TCP and UDP handle packet loss differently due to their inherent characteristics. TCP assumes that packet loss is due to congestion and applies congestion control algorithms to minimize loss. It employs retransmission mechanisms to ensure reliable delivery, which introduces some latency. UDP, however, does not provide mechanisms for retransmission or congestion control. Therefore, if packets are lost during UDP transmission, they are not automatically recovered, potentially resulting in missing or corrupted data.
Preventing Packet Loss
While it may not be possible to eliminate packet loss entirely, several measures can help mitigate its effects. Here are some suggestions:
- Optimize network infrastructure: Make sure all your infrastructure – including routers, switches, and cables – is in good condition as faulty hardware can be a contributing factor to packet loss.
- Reduce network congestion: To alleviate packet loss you can use the following techniques:
- Quality of Service (QoS) – Deploy QoS mechanisms to prioritize traffic and allocate resources. This makes sure that critical traffic like voice and video receive high priority.
- Traffic Shaping – Implement traffic shaping policies to control the rate at which packets are transmitted.
- Optimize network settings and configurations: Adjusting certain network settings can help. Here are a couple of examples:
- Adjust the Maximum Transmission Unit (MTU). The MTU is the maximum size of a packet that can be transmitted over a network. Reducing the size can prevent fragmentation and decrease the likelihood of packet loss.
- Tweak TCP/IP settings. Modifying parameters such as the TCP window size of the retransmission timeout (RTO) can improve network performance and reduce packet loss.
- Implement error detection and correction mechanisms: Use error detection and correction techniques.
- Forward Error Correction (FEC) – This adds redundant information to packets, allowing the receiver to detect and correct errors eliminating the need for retransmission.
- Automatic Repeat reQuest (ARQ) – ARQ protocols like Selective Repeat or Go-Back-N enable the receiver to request retransmission of lost packets.
- Utilize reliable protocols and technologies: Certain protocols and technologies are designed to minimize packet loss:
- Reliable transport protocols – Consider using more reliable protocols like TCP instead of unreliable protocols like UDP when data integrity and delivery are crucial.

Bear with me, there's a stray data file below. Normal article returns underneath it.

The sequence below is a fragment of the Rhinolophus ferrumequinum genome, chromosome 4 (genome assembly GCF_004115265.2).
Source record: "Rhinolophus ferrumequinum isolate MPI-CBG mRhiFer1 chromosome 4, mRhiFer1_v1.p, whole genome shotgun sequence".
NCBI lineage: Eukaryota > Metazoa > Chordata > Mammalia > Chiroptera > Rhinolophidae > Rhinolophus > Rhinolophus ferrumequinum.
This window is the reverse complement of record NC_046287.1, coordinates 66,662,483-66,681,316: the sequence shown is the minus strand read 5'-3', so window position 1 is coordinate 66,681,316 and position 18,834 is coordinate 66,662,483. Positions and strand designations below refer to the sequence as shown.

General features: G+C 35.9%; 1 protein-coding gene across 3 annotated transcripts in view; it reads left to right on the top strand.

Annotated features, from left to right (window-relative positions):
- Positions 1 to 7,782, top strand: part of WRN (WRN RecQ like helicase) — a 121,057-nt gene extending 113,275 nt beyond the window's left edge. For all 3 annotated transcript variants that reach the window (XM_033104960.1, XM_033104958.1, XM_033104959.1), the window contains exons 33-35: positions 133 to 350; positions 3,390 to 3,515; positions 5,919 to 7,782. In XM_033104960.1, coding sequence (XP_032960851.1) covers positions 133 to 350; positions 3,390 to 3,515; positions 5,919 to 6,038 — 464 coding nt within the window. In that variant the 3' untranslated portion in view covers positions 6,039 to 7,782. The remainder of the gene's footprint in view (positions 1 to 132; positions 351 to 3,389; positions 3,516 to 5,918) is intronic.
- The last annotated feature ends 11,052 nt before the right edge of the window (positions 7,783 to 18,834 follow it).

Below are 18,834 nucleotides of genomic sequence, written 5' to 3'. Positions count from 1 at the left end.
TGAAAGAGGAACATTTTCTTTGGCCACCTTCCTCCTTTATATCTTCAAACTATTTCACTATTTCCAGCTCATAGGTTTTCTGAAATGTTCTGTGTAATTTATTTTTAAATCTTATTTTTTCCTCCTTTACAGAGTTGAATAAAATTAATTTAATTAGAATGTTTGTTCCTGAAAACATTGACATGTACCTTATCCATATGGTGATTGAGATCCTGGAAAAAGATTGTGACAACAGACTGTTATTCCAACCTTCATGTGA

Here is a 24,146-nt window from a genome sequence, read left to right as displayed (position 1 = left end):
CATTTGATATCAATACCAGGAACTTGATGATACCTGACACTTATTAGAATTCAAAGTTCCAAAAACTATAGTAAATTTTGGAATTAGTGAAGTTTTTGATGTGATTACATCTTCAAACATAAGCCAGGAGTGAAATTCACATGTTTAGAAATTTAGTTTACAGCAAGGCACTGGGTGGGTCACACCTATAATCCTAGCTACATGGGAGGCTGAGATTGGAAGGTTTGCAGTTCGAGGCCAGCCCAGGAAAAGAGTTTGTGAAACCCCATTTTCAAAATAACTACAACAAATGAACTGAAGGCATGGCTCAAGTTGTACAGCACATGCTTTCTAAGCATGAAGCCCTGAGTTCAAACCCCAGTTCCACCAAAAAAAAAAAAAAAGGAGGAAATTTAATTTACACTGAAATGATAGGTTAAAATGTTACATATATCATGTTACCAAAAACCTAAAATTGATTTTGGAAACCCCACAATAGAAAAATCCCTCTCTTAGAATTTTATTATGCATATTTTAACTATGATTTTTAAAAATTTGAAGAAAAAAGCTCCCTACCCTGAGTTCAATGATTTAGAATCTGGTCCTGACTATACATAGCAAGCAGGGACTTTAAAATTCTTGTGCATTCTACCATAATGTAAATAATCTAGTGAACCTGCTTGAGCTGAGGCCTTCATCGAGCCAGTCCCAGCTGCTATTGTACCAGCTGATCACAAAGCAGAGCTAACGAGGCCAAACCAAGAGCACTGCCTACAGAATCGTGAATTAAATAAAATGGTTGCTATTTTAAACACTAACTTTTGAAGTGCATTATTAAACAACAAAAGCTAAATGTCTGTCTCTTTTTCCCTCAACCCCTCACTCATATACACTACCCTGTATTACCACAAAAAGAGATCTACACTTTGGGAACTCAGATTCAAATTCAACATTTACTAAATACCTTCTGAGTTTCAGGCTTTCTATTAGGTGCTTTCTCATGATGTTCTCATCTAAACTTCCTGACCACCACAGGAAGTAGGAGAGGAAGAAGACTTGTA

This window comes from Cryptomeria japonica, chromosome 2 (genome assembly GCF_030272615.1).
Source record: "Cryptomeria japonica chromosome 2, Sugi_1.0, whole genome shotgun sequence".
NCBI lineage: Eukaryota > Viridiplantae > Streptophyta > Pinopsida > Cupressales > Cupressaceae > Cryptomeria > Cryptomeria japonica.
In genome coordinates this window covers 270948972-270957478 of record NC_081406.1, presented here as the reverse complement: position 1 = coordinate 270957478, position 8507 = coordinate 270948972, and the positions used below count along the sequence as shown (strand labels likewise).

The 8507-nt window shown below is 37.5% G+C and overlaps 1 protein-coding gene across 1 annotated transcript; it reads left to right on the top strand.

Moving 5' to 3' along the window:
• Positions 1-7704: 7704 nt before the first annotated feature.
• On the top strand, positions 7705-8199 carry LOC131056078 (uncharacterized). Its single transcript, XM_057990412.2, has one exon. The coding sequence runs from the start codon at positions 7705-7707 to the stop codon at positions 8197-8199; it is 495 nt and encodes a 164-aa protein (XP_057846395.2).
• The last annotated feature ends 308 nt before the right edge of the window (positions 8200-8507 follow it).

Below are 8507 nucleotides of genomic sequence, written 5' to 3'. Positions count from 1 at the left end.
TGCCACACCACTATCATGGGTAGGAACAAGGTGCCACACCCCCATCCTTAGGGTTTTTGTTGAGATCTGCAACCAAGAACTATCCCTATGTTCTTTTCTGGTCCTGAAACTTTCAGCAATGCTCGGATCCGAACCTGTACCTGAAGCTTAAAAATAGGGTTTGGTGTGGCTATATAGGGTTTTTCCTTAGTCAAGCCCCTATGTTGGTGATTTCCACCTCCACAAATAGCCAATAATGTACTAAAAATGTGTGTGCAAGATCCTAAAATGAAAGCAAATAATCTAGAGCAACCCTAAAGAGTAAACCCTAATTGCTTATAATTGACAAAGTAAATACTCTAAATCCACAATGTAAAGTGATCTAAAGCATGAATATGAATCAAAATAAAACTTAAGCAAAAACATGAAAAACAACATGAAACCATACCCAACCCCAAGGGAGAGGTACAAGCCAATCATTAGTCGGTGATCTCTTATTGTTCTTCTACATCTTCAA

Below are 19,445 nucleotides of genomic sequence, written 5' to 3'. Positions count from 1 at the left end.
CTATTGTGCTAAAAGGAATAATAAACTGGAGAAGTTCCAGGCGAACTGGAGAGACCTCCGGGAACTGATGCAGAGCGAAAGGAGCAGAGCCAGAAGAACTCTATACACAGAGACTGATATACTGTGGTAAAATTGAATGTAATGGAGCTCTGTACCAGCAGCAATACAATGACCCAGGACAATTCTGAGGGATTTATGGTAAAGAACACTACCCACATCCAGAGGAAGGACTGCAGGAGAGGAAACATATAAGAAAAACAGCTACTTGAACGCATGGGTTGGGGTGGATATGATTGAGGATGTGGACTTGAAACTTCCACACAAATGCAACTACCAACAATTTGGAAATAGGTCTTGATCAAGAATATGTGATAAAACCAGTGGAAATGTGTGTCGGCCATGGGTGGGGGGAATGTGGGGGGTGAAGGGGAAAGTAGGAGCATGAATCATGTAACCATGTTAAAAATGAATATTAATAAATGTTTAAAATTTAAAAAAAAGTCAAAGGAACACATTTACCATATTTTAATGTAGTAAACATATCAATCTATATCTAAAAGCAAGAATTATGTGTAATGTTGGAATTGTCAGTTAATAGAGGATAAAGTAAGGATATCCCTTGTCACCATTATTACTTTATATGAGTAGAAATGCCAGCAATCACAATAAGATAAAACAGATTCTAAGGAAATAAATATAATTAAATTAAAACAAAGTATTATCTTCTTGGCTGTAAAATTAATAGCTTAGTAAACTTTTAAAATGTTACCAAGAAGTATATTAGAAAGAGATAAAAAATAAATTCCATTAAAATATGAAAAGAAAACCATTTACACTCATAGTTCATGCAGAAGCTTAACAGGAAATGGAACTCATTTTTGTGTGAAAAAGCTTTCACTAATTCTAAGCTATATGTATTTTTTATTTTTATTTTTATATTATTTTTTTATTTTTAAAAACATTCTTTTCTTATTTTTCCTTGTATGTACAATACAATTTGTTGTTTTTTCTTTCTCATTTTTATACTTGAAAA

- Packet loss concealment – In real-time applications such as voice or video communication, implementing packet loss concealment techniques can help mitigate the impact of lost packets. These techniques involve filling in missing data or employing interpolation algorithms to minimize the perceived impact of packet loss.
- Monitor and analyze network performance: Regularly monitor your network for performance issues and packet loss. Use network monitoring tools to track network metrics and pinpoint the causes of packet loss.
Using Network Management Tools to Detect & Prevent Packet Loss
Network performance management (NPM) systems can play a crucial role in detecting and preventing packet loss by actively monitoring network traffic, analyzing performance metrics, and implementing corrective measures. Here are some ways in which network performance management systems can help:
- Packet Loss Monitoring: Network performance management systems continuously monitor the network for packet loss by analyzing network traffic. They track the number of packets sent and received and compare them to identify missing packets. which indicates packet loss.
- Real-Time Performance Analysis: These systems collect and analyze various performance metrics such as latency, jitter, and round-trip time (RTT). Patterns and anomalies might indicate packet loss.
- Root Cause Analysis: NPM systems can perform root cause analysis to identify underlying reasons.
- Quality of Service (QoS) Monitoring: NPM systems can ensure that adequate resources and priority levels are assigned to critical applications, reducing the chance of packet loss.
- Network Traffic Optimization: These systems can optimize network traffic to reduce the chance of packet loss.
- Alerts and Notifications: Proactive measures can be taken such as automatically rerouting traffic in case of network failure or congestion.
Packet loss is a common and impactful occurrence in computer networks. Understanding its causes, measurement techniques, and monitoring practices is essential for maintaining network performance. By implementing preventive measures and optimizing network configurations, administrators can minimize the amount of packet loss to ensure that the network is performing as needed to meet business requirements including ensuring employee productivity and customer satisfaction.
LiveAction’s LiveNX network performance management and LiveWire high-speed packet capture is the network monitoring solution of choice for organizations worldwide. LiveNX network monitoring software delivers network-wide observability, advanced analytics, and comprehensive reporting so you can optimize network and application performance everywhere. LiveWire generates high-performance telemetry for network and application performance analysis and real-time for detailed troubleshooting when existing data is not enough.
A recent Forrester Consulting study demonstrated that a 153% ROI was one of many benefits for companies that deployed LiveNX and LiveWire. Get in touch to learn more about network monitoring with LiveAction.
— by Susan Short. Susan is Director of Product Marketing for LiveAction.